Founded in spring of 2015 by Camila Rice-Aguilar, then a BHS sophomore, the committee began with less than ten members. However, as the group began to work towards certification, membership grew, reaching nearly 20 students. Describing her motivation to form the club, Rice-Aguilar said, “[Fair Trade] is something that I really believe in. I thought that our school would benefit from having a committee that could teach the student body about fair trade and bring that ideology to campus.”
True to Rice-Aguilar’s word, education was a major focus of the committee’s activities this year, with members spreading awareness about Fair Trade at every opportunity. They sold baked goods made with Fair Trade ingredients, distributed information flyers, talked to their peers, and arranged class teach-ins.
Sidra Pierson, BHS senior and committee vice president, explained the essential role that teach-ins played in the group’s mission. “I think it’s really important that people understand what Fair Trade is,” she said. According to Pierson, many people have heard the term but view it abstractly as something akin to organic. While Fair Trade USA encourages organic farming, she explained, the movement stands for much more.
In order to receive Fair Trade certification, businesses must meet over 200 standards ensuring that workers’ rights are respected and that production is ethical and sustainable. For instance, they cannot use child labor, must provide workers protective gear, avoid chemicals that harm the environment, and guarantee women paid maternity leave. After a business is certified, producers receive a Fair Trade premium and decide democratically how to use it to the benefit of their community. Premiums are used to fund education, healthcare, infrastructure, and more, helping to meet whatever needs workers identify.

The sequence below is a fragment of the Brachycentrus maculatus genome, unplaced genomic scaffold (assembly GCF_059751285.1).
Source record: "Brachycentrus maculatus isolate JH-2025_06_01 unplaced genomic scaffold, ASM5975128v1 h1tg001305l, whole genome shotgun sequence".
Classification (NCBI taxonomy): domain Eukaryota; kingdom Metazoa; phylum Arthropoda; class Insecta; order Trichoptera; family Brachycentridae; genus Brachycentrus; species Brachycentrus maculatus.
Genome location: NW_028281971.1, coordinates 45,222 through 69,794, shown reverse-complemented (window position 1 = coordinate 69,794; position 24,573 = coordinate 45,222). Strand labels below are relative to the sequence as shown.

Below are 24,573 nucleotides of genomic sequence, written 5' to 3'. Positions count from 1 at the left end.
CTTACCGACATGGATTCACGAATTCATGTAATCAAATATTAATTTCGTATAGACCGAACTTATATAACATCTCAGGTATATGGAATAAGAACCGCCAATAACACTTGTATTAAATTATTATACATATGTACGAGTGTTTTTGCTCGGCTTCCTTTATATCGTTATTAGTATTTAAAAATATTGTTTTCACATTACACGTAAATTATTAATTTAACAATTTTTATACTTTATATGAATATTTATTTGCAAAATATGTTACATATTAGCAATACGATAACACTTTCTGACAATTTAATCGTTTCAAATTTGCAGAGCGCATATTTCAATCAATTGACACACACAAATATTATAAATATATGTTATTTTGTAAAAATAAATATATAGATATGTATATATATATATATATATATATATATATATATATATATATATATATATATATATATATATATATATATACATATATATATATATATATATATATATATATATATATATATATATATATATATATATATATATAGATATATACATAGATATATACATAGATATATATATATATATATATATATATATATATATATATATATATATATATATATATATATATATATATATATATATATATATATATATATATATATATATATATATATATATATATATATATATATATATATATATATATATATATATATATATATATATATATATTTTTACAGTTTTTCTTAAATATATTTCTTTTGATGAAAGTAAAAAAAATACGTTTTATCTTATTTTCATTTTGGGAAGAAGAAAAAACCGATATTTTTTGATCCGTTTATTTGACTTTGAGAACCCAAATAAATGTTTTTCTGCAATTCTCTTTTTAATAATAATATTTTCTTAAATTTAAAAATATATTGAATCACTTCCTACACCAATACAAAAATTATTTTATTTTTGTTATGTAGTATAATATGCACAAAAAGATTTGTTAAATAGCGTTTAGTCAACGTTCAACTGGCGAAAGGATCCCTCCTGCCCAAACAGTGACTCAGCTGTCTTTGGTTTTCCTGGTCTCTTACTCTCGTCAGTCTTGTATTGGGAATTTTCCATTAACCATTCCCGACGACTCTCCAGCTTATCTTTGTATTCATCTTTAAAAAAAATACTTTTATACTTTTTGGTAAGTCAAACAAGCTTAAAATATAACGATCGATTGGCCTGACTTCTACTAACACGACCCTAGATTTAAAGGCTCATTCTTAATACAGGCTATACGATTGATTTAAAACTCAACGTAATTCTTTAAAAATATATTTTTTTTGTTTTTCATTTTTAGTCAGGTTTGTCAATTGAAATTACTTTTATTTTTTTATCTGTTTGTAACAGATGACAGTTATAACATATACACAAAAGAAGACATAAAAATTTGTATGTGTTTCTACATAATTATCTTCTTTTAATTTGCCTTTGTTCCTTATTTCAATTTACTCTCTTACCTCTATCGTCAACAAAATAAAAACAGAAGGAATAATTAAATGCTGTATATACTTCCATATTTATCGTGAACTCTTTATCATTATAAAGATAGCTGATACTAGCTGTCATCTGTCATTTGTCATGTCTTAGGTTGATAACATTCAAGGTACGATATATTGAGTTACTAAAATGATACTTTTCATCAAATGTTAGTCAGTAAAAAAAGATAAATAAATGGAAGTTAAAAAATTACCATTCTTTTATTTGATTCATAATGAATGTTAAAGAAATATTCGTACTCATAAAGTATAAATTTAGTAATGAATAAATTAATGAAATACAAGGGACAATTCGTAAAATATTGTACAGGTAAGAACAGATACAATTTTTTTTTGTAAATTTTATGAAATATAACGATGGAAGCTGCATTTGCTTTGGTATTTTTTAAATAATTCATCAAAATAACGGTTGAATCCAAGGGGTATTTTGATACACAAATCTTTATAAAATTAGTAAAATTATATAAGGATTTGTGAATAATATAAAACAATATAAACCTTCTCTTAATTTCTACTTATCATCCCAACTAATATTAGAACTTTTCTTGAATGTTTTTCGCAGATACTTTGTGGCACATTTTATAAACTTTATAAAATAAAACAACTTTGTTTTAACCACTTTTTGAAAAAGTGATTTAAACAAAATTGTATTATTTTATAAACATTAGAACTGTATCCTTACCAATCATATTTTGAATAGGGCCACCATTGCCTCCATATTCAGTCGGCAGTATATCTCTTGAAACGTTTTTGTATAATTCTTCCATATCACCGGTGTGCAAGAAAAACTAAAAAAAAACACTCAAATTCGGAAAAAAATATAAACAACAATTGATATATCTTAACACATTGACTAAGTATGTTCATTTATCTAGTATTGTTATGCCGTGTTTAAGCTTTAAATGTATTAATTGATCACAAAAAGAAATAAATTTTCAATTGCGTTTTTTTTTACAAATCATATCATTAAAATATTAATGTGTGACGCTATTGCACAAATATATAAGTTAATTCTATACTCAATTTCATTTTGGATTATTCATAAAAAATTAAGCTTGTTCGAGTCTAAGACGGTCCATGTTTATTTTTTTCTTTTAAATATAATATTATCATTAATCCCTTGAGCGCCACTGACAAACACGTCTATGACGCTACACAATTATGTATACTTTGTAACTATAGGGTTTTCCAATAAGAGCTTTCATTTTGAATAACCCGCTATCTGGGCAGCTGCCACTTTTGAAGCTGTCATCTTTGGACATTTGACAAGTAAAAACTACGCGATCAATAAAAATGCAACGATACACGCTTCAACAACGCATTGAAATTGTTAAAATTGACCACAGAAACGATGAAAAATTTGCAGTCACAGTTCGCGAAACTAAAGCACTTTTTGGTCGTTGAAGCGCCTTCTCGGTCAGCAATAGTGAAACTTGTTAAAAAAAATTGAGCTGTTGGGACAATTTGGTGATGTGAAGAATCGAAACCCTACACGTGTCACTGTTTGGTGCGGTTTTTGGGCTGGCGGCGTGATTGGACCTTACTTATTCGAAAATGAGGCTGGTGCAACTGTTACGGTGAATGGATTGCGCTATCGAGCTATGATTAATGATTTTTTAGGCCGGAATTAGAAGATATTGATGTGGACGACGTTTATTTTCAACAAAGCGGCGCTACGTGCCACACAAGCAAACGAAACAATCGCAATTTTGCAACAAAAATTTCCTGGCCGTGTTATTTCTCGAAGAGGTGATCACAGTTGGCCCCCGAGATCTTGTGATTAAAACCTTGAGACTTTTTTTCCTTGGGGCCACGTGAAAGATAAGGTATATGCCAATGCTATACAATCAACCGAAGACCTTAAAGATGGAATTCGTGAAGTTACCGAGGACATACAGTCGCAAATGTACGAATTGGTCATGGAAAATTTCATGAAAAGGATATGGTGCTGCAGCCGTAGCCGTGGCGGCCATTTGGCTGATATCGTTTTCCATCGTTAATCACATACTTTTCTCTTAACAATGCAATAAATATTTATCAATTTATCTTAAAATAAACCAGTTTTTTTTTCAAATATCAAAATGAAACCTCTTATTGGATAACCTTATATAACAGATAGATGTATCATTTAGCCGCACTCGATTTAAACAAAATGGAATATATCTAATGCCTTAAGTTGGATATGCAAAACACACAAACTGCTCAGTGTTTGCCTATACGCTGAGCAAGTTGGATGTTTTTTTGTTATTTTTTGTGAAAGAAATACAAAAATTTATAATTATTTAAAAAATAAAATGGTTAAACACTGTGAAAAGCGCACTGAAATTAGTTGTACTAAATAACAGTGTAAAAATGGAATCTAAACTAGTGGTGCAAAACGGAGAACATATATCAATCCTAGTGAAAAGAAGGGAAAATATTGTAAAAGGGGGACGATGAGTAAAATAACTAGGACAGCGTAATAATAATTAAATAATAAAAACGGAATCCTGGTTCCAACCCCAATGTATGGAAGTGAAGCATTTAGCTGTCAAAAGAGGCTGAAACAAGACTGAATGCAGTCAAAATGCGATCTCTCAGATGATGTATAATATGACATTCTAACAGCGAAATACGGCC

One of the concepts that the Fair Trade Committee emphasizes at BHS is conscious consumerism. The key takeaway, Pierson said, “is recognizing the incredible amount of power that you have in your everyday purchasing actions, and that you should not just be mindlessly pulling things off shelves.” She likened the impact of conscious purchases to a vote. “You’re saying to the industry ‘This is a value of mine, this is something that matters to me,’” she said.
Moving forward, the committee’s primary goal is to establish a permanent outlet for Fair Trade goods on campus. They hope to source items in the cafeteria and morning cafe, and are considering making Fair Trade clothing items available for sale. The committee also plans to invite a Fair Trade representative to speak at BHS. However, perhaps the group’s most urgent objective is to recruit new members. In order to accomplish the goals that lie ahead, the committee needs to be a long-term student presence at BHS.
School may not be in session over the summer, but the message of the Fair Trade Committee remains essential every time BHS students and Berkeley residents go shopping. “I think that Fair Trade provides a solution for an individual to make a difference... by just knowing where to buy something,” Rice-Aguilar closed.
Berkeley City Councilmember Jesse Arreguin